P45 D3 Platinum BIOS And Overclocking
|FSB Frequency||Stock-800 MHz (1 MHz)|
|Clock Multiplier Adjustment||Yes|
|DRAM Ratios||1.0, 1.2, 1.33, 1.5, 1.60, 2.0|
|PCIe Clock||100 - 200 MHz (1 MHz)|
|CPU Vcore||0.9861 to 1.9551 Volts (0.0102 Volts)|
|CPU FSB Voltage||0.89 to 2.47 Volts (0.01 Volts)|
|Northbridge (MCH)||0.728 to 2.624 Volts (0.012 Volts)|
|Southbridge (ICH)||0.70 to 2.13 Volts (0.01 Volts)|
|DRAM Voltage||1.19 to 2.77 Volts (0.01 Volts)|
|CAS Latency Range||tCAS : 3-6 ; tRCD : 3-15 ; tRP : 3-15 ; tRAS : 9-30|
The most noticeable difference between the DDR3-supporting P45D3 Platinum and its DDR2 counterpart is its DRAM voltage range, though there are small differences in CPU core voltage as well.
The top of MSI’s P45D3 Platinum “Cell Menu” looks identical to the P45 Platinum.
Since we tested the P45D3 Platinum with DDR3 memory, we used a lower voltage.
The Advanced DRAM sub-menu has been altered to match the different timing controls of DDR3 memory. We set both DDR2 and DDR3 motherboards to 1066 MHz data rate and CAS 5-5-5-15 to keep the competition fair.
The Memory-Z sub-menu detects DDR3 timings in this case, and clicks through to another menu showing Intel X.M.P. timings.
We wondered if installing EPP 2 modules would have shown a modified menu, since the DDR2 version of this design provided EPP values.
The P45D3 Platinum has four user profile registers, rather than two, so twice as many BIOS configurations can be stored compared to the P45 Platinum.
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Where are the lower price P45 M/B ?Reply
Asus P5Q pro is out for €110 and P5Q deluxe for €165 the price difference is about 70$ in Greece.
51 pages... You won't be upset if I read just the last 3 pages right?Reply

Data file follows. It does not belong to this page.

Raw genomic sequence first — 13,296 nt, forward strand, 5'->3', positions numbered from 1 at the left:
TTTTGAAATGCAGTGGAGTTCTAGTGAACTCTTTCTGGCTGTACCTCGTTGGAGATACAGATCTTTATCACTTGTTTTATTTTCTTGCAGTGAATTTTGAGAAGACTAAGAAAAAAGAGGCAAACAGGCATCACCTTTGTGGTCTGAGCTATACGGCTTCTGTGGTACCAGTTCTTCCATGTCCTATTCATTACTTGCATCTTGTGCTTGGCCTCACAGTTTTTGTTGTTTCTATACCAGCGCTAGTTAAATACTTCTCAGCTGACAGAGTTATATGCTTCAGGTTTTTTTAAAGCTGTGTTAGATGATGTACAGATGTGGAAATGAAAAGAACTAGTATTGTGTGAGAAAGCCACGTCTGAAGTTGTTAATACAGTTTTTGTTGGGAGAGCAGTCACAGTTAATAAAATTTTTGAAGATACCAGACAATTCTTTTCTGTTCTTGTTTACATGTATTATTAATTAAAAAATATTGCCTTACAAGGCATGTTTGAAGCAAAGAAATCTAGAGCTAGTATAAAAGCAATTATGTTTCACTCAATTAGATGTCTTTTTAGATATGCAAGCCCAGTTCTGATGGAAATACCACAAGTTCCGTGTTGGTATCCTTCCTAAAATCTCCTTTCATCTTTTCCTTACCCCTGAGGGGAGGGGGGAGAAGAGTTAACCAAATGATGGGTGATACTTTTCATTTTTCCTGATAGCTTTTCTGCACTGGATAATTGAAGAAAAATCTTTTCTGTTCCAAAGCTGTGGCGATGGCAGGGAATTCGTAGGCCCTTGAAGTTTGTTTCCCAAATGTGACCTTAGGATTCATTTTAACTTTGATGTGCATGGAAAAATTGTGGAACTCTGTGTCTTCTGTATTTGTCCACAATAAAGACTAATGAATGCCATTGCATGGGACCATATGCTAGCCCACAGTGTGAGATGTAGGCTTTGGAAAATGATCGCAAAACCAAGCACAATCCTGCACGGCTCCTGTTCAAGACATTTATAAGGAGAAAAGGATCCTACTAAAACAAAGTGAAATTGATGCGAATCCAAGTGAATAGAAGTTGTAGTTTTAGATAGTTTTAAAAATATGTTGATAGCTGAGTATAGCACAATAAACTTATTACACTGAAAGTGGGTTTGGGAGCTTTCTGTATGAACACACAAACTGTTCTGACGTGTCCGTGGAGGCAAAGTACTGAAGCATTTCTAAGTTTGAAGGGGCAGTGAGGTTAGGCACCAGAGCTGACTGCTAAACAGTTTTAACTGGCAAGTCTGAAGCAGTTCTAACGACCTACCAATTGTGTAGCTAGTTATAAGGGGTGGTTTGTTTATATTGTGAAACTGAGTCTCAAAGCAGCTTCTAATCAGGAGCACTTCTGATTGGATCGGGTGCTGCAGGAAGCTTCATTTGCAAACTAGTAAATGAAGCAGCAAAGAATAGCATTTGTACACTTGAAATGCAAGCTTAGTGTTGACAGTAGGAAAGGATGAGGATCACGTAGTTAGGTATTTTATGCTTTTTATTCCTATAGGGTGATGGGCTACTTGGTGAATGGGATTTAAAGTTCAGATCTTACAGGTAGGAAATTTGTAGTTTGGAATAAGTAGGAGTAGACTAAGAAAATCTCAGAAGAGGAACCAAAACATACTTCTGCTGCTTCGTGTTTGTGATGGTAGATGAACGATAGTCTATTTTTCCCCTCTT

I suppose I can get some good from having read this. Did you get paid by the word? Maybe next time you could just put together a complete features chart so that we can have some convenient comparison? You know, so someone could go to a chart and see at a glance which boards had eSATA or firewire, or 8 USB.Reply
I'd rather have the overabundance of information than a lack of information. Presentation could use a little refining (I.E. comparison charts and the likes), but having the relevant information available at least is a good thing.Reply
the introduction and specifics are nice, the comparision isn't. so, why don't you test with an 8500 or qx9650? 6850 are outdated... and a mobo handling a c2d doesn't mean it can handle a quad too, see P5K for example (it stinks when it comes to a q6600).Reply
procithe introduction and specifics are nice, the comparision isn't. so, why don't you test with an 8500 or qx9650? 6850 are outdated... and a mobo handling a c2d doesn't mean it can handle a quad too, see P5K for example (it stinks when it comes to a q6600).Reply
Tom's Hardware wants the performance of current articles to reflect that of recent articles, so a "standard test platform" was chosen a while ago. It will get updated, but probably not before the new socket becomes widely available.
I would have liked to see something such as a P35 and an X48 as controls to help analyze the P45 Performance.Reply
In otherwords, What is the P45 Gaining me over the older P35.
What would I gain by going to the X48. (Or Lose)
zenmasterI would have liked to see something such as a P35 and an X48 as controls to help analyze the P45 Performance.In otherwords, What is the P45 Gaining me over the older P35.What would I gain by going to the X48. (Or Lose)http://www.tomshardware.com/reviews/intel-p45-chipset,1961.htmlReply
The first 17 pages were filled with nothing but junk from ASUS. Do us a favor: don't even bother featuring or *MENTIONING* anything for any reason from a company that refuses to RMA 200-400 dollar brand new motherboards with anything other then used and usually broken junk. It destroyed my enthusiasm for the article.Reply
nickchalkWhere are the lower price P45 M/B ?Asus P5Q pro is out for €110 and P5Q deluxe for €165 the price difference is about 70$ in Greece.Reply
the p5q PRo is a p43 board, i should know i have one